How to incorporate new ways of learning into your L&D strategy

Jodie Lowe explains why technology will play a crucial role in the way businesses offer training courses and workshops to their employees post Covid

The coronavirus pandemic has changed the way businesses approach their L&D strategies – and technology is playing an increasingly important role in this. As the UK emerges from multiple lockdowns, employers will be looking at how they adapt to the ‘new normal’ and move towards hybrid ways of working. But how will L&D feature in this?

Price comparison group Moneysupermarket was one such firm to tackle this issue in recent months, changing its entire approach to L&D. People Management caught up with Jodie Lowe, senior learning and development partner, to find out more about how businesses are incorporating new ways of learning.

Why did you want to change Moneysupermarket’s L&D strategy?

In our learning team we had stumbled across the concept of learning in the flow of work and, when we started to talk to staff about what drove them to go on a certain training course or workshop and what they hoped to learn from it, we quickly realised that going on these courses didn’t necessarily equal learning outcomes.

We are so fortunate now because there is so much open-source content. Say I needed to do a pivot table in Excel and didn’t know how to. I can simply Google it and somebody will have put up some content to teach you how to do it. And because I need it there and then, I can take that learning and apply it straight to the problem I am trying to solve – so I don’t need to go to a workshop to do that.

We wanted to make people recognise that you don’t have to go on a course to learn and develop – you can solve problems and learn while you are working.

How have you changed your approach to L&D?

Pre-pandemic, we had always talked about doing more of this and doing more virtual sessions. But because we were office based, it was really easy to get groups of people together to deliver training programmes. But Covid helped us accelerate and enhance our approach to learning.

During the first few months of lockdown last year we didn’t run many virtual sessions. Instead, from our company-wide virtual meetings we’d get a sense of what was on people’s minds – such as time management and resilience – and then every two weeks we’d send out content based on this on a learning platform. And then in September, we officially launched our new learning platform, Degreed. It was the perfect time, as we had adapted to remote working and, for many of our teams, there was a renewed focus on learning and we wanted to capitalise on this.

The platform is powered by AI and machine learning and allows people to put in their job role and, when they do that, it pops up a list of skills that they can rate themselves on. Their news feed, which works a little bit like Facebook and Instagram, is then tailored to their role, skill and skill level and it will bring up content and courses based on that data. From that, we also see the skills people have in the company so, when we are talking about the future of work, we can get an idea of which areas we need to invest in further.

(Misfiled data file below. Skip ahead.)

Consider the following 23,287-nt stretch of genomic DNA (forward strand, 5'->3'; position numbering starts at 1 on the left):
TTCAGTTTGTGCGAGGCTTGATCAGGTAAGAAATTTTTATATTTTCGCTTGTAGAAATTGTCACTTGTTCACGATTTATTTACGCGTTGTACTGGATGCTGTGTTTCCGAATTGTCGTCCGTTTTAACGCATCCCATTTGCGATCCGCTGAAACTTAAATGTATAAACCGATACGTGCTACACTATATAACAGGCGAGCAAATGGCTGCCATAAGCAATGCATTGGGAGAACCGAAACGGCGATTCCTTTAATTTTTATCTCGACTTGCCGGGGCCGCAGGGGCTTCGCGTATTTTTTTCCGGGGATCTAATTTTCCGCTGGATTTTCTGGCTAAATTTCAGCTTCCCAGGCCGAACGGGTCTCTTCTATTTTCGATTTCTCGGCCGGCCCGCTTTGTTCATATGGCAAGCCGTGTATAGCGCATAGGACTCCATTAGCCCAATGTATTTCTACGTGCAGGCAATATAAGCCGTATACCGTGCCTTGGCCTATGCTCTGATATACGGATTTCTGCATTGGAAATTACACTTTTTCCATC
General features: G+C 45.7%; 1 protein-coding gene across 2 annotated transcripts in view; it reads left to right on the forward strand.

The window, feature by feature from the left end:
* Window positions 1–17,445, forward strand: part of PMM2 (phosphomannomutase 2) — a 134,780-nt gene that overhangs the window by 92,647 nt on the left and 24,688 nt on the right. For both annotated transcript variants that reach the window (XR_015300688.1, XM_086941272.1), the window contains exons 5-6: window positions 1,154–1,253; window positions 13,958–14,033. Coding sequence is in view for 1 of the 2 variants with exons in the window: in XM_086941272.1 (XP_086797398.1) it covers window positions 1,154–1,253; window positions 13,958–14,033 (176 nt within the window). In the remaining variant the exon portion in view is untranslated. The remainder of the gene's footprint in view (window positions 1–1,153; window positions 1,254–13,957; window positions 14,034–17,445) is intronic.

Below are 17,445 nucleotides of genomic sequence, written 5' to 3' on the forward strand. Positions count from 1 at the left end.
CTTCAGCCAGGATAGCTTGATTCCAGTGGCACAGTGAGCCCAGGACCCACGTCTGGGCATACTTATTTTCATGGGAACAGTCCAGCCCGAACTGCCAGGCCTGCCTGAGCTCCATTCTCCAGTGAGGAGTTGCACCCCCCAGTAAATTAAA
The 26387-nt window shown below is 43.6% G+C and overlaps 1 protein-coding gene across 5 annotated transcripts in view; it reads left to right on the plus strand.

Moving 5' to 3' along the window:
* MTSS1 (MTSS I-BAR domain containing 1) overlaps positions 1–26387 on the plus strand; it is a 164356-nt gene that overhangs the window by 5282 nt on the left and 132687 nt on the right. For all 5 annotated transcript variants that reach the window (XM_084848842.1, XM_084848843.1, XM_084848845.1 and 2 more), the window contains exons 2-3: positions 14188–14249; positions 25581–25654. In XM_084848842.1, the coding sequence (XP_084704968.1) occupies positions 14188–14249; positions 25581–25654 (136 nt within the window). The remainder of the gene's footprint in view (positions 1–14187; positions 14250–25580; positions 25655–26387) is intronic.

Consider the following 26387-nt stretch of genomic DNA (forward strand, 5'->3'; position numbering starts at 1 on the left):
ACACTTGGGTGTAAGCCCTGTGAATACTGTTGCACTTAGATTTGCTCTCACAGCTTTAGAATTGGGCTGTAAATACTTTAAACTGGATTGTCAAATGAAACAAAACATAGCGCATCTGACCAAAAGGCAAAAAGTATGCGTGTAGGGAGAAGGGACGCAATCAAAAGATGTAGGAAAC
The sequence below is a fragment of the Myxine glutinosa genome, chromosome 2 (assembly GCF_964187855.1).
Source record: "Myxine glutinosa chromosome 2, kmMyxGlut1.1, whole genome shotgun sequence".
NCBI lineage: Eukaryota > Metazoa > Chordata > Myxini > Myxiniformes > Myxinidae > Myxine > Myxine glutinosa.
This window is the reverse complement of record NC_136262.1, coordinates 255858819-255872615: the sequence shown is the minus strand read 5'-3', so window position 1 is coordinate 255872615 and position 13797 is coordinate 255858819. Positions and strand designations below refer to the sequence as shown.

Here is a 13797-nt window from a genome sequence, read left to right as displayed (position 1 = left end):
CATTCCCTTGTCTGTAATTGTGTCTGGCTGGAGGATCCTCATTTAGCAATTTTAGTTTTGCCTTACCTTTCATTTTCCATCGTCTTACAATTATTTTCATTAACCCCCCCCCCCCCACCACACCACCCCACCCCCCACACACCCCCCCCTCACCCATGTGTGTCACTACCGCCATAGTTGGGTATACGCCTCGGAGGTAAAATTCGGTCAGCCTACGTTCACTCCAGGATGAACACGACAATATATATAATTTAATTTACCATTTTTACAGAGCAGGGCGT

What impact has the new platform had on staff engagement?

We are in the middle of an employee engagement survey right now, but we do know the engagement has been really high and the general feedback is that staff love it. In the six months since launch 95 per cent of our employees have logged in at least once and we have a return user rate in excess of 80 per cent.

One good example where there has been a noticeable increase is in our onboarding welcome event. We always used to bring people to our London HQ to show them around, which can be a bit scary. Our drop-out rate was probably about 50 per cent. But now, doing it virtually, the attendance rate has been 100 per cent, which really shows that making things easily accessible for people is the right way to go.

What are your plans for the future?

We’ve started to think about some of the other features on the new learning platform that we can use, such as the newsletters, which we recently started to send out. We can put links on content to the platform and we can see how many people access it – and already it seems like April is our busiest month. We are also tracking the skills data to inform learning content and events for the coming months. 

We’re also looking back over the year and seeing what has and has not worked. Going forward, as learning professionals, it is going to be about looking at things differently and finding new innovative ways to keep people engaged and incorporate that into our L&D strategies.

Lowe will be taking part in a panel event on L&D and technology at the People Management Forum on Wednesday 19 May. For more information and to book your place, visit